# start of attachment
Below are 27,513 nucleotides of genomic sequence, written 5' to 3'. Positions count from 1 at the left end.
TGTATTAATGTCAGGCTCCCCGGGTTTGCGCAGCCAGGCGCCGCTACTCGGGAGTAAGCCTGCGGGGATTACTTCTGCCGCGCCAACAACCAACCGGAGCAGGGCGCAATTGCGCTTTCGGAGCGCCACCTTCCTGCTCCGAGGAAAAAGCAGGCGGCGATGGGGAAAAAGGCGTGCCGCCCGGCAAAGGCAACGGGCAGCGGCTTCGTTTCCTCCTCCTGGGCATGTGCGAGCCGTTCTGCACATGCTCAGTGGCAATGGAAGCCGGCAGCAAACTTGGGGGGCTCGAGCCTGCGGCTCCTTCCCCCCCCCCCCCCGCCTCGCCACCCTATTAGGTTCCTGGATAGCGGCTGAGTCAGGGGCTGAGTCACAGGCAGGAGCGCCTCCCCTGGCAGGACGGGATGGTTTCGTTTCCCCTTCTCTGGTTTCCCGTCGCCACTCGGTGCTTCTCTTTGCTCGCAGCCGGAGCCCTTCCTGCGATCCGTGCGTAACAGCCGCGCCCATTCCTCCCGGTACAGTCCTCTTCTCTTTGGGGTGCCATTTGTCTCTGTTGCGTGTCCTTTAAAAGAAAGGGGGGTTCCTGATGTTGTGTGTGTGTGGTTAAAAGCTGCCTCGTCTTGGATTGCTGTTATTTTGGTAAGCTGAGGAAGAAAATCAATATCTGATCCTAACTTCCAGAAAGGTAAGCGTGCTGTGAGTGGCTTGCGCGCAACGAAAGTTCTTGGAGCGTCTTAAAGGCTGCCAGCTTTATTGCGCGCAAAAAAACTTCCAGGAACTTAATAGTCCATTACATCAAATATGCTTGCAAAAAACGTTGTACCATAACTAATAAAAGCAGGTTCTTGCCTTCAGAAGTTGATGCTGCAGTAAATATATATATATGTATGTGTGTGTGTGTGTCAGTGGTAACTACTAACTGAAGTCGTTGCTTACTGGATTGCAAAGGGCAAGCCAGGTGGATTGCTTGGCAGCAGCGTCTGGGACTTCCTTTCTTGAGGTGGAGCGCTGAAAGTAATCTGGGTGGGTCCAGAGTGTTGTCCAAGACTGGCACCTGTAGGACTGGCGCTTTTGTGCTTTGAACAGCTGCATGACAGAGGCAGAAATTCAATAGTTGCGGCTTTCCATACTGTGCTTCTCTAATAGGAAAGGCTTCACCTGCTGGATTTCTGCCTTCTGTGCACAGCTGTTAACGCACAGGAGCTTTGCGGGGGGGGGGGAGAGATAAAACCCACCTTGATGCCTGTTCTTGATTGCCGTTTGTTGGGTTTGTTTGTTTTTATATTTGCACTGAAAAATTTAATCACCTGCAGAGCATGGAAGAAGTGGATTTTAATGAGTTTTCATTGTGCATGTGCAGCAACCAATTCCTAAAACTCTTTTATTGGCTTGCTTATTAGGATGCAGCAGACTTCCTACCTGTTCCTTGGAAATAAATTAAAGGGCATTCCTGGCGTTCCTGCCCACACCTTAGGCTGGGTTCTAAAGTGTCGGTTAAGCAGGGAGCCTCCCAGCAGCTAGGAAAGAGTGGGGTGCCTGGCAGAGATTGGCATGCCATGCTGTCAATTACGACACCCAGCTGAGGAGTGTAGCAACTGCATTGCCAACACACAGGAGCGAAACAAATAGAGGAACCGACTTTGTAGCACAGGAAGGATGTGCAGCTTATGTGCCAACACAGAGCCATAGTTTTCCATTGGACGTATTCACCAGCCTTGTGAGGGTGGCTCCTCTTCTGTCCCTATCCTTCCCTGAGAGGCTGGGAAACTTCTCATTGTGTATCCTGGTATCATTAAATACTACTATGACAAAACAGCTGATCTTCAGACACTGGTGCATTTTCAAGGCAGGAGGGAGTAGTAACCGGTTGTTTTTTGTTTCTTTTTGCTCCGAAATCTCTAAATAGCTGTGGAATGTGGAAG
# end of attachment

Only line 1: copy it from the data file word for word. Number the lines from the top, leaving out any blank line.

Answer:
Below are 27,513 nucleotides of genomic sequence, written 5' to 3'. Positions count from 1 at the left end.